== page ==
Beauty

Girls, interrupted

How young is too young to get your first nip/tuck?


Girls, interrupted
How young is too young to get your first nip/tuck?

Ashlee Simpson


 
Ashlee Simpson

Photo: George Pimentel

If MTV’s My Super Sweet 16—the reality show where teens with too much money and too little parenting spend the equivalent of a small nation’s GDP on a birthday party—has shown us anything, it’s a nose job as a teenage gift isn’t nearly as shocking as it once was. Young women are even being so bold as to request boob jobs as graduation presents, perhaps spurred by speculation that former teen queens Lindsay Lohan and Britney Spears underwent breast augmentation before they were 20 years old. “It’s very common,” says Dr. Fleming. “There’s nothing inappropriate about that, as long as the patient is emotionally and physically mature.”

According to The American Society for Aesthetic Plastic Surgery, 1.8 percent of all cosmetic procedures performed in 2007 were done on patients under the age of 18, with the most popular being laser hair removal, microdermabrasion and otoplasty (cosmetic ear surgery). In general, the most requested surgeries include rhinoplasty and, surprisingly, breast reduction. Dr. Levine agrees to perform surgery on mature teens when medically reconstructive work is necessary. However, the average teenager is not a candidate for cosmetic surgery.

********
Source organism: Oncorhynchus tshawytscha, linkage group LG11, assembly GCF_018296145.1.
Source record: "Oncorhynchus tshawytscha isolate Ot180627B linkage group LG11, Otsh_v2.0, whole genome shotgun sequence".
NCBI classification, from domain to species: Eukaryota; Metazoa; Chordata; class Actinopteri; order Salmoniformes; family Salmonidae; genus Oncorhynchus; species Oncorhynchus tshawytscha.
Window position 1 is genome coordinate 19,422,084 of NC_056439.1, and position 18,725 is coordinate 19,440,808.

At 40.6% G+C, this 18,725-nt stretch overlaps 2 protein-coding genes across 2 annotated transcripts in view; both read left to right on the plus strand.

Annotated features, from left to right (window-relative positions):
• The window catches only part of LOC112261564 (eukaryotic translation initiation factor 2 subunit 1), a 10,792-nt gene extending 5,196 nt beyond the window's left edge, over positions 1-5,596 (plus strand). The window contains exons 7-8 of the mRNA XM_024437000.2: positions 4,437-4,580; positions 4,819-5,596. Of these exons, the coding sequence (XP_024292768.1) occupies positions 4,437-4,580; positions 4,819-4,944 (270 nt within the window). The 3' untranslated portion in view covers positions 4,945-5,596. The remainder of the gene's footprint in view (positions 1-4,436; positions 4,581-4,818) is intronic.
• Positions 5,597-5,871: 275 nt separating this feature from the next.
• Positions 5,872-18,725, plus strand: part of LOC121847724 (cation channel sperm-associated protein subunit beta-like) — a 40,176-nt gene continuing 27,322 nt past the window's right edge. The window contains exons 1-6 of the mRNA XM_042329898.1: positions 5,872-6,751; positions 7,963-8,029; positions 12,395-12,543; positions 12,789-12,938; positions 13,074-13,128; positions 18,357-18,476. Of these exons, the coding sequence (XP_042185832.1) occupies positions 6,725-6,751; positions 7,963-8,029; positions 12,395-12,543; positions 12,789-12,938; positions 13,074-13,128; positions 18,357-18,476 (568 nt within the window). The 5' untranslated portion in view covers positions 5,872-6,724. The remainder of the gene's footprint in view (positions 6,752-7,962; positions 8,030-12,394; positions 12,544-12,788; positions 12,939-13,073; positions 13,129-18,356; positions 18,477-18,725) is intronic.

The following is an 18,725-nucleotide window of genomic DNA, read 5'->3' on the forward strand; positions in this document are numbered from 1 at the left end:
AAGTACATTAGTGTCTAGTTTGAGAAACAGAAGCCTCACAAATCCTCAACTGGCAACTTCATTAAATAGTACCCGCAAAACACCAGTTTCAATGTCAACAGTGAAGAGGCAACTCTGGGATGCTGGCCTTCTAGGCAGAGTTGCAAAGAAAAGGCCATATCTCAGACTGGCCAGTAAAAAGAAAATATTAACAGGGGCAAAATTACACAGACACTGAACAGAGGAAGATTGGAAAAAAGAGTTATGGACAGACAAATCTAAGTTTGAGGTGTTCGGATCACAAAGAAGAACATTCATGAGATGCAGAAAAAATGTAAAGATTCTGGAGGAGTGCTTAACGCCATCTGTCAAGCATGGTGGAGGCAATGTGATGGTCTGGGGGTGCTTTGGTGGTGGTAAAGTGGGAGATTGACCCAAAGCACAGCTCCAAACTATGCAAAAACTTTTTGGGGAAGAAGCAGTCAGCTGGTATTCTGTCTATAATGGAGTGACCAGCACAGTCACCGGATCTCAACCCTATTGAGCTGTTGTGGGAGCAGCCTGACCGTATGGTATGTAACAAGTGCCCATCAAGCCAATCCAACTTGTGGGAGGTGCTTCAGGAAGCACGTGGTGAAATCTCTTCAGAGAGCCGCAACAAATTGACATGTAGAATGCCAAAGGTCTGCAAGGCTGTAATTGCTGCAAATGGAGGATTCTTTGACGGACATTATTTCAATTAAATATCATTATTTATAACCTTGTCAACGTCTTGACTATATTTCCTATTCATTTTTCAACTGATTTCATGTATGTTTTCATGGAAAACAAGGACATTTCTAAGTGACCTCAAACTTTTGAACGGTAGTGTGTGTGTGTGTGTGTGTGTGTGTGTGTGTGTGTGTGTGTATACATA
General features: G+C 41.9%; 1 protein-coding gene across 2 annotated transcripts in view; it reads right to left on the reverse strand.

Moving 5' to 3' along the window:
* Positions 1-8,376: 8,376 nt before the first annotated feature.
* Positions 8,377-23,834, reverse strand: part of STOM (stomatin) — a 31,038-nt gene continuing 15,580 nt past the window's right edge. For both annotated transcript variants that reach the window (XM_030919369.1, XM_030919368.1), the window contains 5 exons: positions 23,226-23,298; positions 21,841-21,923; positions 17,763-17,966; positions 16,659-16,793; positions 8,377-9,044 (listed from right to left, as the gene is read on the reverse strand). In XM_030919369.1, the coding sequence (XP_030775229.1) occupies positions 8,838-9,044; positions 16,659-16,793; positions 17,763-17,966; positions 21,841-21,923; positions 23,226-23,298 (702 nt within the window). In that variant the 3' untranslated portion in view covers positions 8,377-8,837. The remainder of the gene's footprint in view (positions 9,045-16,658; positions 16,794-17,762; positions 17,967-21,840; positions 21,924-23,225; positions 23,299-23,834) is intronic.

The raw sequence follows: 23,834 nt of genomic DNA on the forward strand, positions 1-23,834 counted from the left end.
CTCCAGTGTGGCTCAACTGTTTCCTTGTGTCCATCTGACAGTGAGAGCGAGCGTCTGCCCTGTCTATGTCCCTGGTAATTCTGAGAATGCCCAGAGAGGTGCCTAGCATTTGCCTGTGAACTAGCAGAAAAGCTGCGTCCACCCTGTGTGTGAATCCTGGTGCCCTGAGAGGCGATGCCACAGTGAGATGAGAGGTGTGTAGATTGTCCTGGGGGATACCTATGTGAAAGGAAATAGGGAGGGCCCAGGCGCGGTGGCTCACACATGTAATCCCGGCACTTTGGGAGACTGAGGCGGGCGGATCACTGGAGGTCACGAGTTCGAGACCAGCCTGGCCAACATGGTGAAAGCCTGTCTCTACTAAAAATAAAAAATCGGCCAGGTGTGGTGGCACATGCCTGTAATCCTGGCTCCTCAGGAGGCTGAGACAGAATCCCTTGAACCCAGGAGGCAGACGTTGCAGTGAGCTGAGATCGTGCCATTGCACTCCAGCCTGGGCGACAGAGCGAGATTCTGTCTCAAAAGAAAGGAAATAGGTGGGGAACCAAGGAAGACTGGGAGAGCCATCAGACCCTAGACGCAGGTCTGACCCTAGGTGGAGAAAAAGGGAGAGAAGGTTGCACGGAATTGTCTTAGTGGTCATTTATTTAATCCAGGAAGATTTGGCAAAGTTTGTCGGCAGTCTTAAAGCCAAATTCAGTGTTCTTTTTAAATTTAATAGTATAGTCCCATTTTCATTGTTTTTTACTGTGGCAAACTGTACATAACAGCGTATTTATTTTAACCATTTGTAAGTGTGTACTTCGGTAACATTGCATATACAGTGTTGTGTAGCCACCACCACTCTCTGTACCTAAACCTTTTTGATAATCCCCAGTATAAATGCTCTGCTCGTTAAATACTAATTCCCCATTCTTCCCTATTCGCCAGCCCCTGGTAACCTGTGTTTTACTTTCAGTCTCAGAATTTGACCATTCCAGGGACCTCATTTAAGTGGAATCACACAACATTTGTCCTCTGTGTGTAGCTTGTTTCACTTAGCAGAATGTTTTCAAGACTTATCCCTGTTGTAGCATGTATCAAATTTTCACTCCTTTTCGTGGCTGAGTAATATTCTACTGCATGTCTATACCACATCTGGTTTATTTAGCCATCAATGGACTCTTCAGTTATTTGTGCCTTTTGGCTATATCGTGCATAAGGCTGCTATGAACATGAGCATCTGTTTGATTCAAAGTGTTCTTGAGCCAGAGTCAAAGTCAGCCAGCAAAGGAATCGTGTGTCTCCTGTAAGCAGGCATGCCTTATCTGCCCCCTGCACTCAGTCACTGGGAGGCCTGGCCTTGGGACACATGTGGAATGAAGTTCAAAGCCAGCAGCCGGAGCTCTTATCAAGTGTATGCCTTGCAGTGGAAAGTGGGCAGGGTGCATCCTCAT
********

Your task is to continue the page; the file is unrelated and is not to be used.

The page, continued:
“If they’re under the voting or drinking age, I just won’t do it,” Dr. Mulholland says of teens who come to him for face- or body-contouring procedures in order to “achieve a look they were not genetically endowed with.” In his experience, the young patients who seek his services suffer from an “unhealthy preoccupation with institutionalized ideals of beauty.” They are, he says, teens with anxiety issues best dealt with by a therapist, leaving him to ask: “At what point does an anxiety end and cosmetic surgery begin?”

For more on plastic surgery, pick up the March issue of FLARE magazine.